Coal Age

NOV 2018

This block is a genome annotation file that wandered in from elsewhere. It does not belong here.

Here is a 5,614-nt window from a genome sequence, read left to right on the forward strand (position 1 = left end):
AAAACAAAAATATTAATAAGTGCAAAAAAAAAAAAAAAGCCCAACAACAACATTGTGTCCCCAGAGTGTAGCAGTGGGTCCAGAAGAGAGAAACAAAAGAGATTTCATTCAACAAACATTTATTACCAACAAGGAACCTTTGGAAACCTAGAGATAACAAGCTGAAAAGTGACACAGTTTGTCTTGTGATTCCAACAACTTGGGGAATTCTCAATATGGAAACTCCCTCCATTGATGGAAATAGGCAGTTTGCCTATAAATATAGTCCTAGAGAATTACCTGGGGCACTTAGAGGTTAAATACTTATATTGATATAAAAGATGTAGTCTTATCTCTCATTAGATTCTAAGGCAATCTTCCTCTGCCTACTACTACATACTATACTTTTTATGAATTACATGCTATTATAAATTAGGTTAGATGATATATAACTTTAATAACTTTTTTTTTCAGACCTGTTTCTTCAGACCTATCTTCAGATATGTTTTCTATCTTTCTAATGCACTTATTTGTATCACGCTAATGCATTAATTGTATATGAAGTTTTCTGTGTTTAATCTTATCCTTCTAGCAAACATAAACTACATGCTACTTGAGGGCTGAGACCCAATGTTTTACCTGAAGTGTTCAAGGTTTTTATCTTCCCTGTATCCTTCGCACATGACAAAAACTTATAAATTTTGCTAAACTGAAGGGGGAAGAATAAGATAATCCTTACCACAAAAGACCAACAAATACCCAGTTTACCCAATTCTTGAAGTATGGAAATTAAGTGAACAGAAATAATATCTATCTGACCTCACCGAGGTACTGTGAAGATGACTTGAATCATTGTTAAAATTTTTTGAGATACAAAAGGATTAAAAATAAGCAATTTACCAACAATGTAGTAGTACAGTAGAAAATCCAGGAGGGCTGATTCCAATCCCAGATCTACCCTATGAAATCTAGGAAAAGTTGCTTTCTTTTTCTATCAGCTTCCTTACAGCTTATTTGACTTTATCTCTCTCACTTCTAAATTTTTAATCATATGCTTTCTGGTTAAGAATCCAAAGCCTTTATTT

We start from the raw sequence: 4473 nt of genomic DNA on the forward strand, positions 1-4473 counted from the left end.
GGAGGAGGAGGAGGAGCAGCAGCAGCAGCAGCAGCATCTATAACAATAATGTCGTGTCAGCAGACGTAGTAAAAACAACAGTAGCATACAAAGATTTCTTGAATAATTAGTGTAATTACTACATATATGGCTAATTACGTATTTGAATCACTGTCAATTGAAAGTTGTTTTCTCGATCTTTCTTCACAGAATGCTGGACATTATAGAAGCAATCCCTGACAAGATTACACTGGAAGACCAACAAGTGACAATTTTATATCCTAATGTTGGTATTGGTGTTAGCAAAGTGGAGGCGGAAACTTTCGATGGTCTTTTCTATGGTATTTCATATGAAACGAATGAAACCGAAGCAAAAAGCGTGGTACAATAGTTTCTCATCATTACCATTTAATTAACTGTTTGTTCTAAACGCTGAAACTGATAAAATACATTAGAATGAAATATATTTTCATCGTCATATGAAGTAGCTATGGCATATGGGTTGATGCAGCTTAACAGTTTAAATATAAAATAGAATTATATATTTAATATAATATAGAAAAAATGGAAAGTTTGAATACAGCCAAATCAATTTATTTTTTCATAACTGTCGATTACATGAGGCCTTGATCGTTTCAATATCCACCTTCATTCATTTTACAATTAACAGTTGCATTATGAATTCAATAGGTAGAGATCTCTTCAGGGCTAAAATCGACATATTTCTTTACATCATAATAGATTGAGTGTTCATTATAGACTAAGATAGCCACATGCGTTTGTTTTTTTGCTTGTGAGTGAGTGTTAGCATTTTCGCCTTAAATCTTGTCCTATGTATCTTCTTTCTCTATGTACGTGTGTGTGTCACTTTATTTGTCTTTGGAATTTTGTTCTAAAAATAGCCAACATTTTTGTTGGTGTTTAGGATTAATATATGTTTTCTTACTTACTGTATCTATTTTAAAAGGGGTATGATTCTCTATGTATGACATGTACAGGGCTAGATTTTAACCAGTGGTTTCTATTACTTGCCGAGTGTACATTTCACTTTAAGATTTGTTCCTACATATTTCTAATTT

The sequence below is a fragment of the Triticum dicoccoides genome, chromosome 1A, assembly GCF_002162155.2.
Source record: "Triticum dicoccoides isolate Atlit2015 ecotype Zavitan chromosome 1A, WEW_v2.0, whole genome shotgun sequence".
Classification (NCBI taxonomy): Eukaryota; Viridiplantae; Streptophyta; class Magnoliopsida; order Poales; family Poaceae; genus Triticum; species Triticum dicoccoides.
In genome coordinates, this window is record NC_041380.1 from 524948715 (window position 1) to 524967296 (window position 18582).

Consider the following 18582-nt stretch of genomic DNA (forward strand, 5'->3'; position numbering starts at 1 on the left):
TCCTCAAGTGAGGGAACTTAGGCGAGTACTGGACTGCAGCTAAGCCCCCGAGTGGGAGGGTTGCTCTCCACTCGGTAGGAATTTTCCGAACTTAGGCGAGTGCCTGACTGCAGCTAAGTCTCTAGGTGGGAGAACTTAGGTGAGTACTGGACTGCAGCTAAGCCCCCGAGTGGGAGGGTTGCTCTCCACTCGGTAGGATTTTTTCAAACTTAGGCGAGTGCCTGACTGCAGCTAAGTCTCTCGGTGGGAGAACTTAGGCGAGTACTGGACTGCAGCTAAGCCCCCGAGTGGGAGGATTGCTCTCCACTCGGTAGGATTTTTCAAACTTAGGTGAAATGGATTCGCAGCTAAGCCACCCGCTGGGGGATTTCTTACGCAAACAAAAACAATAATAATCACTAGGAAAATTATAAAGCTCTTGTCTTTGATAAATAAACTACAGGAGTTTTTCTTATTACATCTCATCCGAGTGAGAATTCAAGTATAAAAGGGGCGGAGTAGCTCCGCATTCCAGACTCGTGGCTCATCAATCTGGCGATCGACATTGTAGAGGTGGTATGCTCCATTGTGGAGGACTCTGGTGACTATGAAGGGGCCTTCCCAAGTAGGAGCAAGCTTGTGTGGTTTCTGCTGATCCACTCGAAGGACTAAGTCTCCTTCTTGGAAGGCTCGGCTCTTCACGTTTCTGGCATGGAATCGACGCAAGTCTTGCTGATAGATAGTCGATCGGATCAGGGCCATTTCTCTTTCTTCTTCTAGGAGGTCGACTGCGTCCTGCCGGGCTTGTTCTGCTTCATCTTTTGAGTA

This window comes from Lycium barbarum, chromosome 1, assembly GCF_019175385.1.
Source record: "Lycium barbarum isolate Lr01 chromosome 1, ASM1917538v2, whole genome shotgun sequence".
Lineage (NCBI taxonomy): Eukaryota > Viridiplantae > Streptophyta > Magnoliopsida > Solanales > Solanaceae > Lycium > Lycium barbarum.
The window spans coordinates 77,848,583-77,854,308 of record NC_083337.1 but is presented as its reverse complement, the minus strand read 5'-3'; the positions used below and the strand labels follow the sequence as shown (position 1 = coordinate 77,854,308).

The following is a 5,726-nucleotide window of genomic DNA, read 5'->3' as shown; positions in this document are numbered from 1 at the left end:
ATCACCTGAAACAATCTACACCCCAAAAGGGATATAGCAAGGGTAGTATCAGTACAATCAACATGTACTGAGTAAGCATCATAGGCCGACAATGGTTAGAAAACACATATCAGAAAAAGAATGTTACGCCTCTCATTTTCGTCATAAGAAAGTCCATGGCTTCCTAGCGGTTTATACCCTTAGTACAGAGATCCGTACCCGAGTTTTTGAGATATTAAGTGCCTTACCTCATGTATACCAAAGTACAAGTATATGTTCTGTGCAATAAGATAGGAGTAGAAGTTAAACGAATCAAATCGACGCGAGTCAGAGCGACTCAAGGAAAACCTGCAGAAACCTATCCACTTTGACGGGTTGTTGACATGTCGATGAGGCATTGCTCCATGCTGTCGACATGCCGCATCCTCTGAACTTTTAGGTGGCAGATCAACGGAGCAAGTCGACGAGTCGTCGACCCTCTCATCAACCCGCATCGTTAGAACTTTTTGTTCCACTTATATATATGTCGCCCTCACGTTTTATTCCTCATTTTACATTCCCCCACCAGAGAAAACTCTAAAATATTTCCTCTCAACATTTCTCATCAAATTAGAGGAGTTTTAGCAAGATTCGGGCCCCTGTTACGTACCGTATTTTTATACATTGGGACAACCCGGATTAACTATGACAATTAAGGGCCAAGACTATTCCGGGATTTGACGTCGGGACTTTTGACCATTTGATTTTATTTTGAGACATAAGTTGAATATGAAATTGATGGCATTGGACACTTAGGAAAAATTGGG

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November 2018 27 high-hp motors continued our first order, we had a motor built with- in a year." It was precedent setting, and a mile- stone in the evolution of longwall technol- ogy in general, Steve Mohler said. "Noth- ing like that had ever been built that would meet the MSHA specs." Old Ben deployed three. "There were two on the head gate and one on the tail gate, and each of those were 450 horse- power (hp)," Scott Mohler said. The motors worked as envisioned, and word got out. Demand then rocketed. "It happened almost overnight," Steve Mohler said. "As soon as these water-cooled mo- tors were demonstrated in a mine, it didn't take long for all the manufacturers and all the other mines to want to do it be- cause the noise levels in the mines went down and the ambient temperature in the mines went down." MTI soon dominated the market it had created. "Because of the proactivity of the company, we were able to sell enough longwall motors and build relationships with the customers because we had prod- uct that no one else had," Steve Mohler said. "Any other manufacturers that have come along have never caught up with us in the U.S. in terms of sheer numbers of machines operating in the mines." One reason was the custom-built motors were designed for relatively easy upgrades. "We designed our frames to ac- cept larger hp," Scott Mohler said. "When we MSHA-certified those, we certified them on the total range that could go in- to that frame." Time would pass, longwall faces would grow, and the demand for hp would in- crease. "We were able to upgrade these to a higher hp without doing recertification or anything," Scott Mohler said. "Some of these motors went through as many as two upgrades until they reached their maxi- mum," he said. "They didn't have to build a new motor, they just had to do a redesign on the winding." Which was advantageous. As the years clicked by, the trend in hp demanded went through at least four distinct stages, from the 450 hp required in 1988 to the 2,200 hp per conveyor motor demand- ed today, Steve Mohler said. "They were pretty evenly spaced," he said. "If you do the math there you come up with, on the average, every five to seven years hp was increased." Today, "the total hp on a face conveyor now is 6,600 hp," Scott Mohler said, which is "achieved by combining three motors." Similar motors were eventually built for crushers and stage loaders, he said. "Those are two other parts of a longwall mine that converted to water-cooling not at exactly the same time but shortly after that." Over the course of three decades, MTI built more than 940 water-cooled motors. Of those, 130 were built to be upgraded. The benefits offered by MTI's wa- ter-cooled motors, which come standard on some Caterpillar solutions, read like a laundry list, but can be summed up in a word, dependability. Perhaps nothing exemplifies this as does the design of the junction boxes. Historically, junction boxes were al- most guaranteed to be destroyed when the motors were pulled and hauled to the sur- face for servicing or repair. "Most of them would get torn off before they ever reached the surface," Scott Mohler said. "When we designed our motor, we designed it with a junction box where the leads connect as part of the motor. In other words, it wasn't a bolted-on part." That means the box is "integral to the motor," Steve Mohler said. "It is welded to and is part of the frame. It is not some- thing that can be removed or torn off or damaged in transportation, or moving the motor around, or mounting it or un- mounting it." The innovation is another example of MTI applying lessons learned from its mo- tor repair business, he said. "When we saw the various modes of failure, things that were repetitively in damaged conditions or destroyed for whatever reason, logistics or what have you, all of that was taken into consideration when we made the design of our frames," Steve Mohler said. The result is an offering that rarely enters those modes of failure. Company literature reports the motors are compact, offer high-overload tolerance, are more ef- ficient, feature a lower operating cost, and are adaptable. Beyond offering a quality product, "we feel really great about our products being manufactured in the USA," Steve Mohler said. "We feel good, and our workers feel good, about contributing to the positive motion that our economy's going." MTI's water-cooled motors for mining applications can be built in the 150-hp to 2,750-hp range. Each machine is a "hand- built machine," Steve Mohler said. The only components the company doesn't build is the rotor and stator iron and the bearings. "Outside of a couple of very small auxiliary items, we build the en- tire machine," Steve Mohler said. "We have a lot of quality control for our product be- cause we are building it all here." The advent of the water-cooled explosion-proof motor for longwalls leads to quieter, cooler, and thus safer working condititions. (Photo: Mohler Technology Inc.) The junction box on a water-cooled Mohler motor is 'integral to the motor,' welded on, and can sustain the wear normal to the removal of a motor for service. (Photo: Mohler Technology Inc.)

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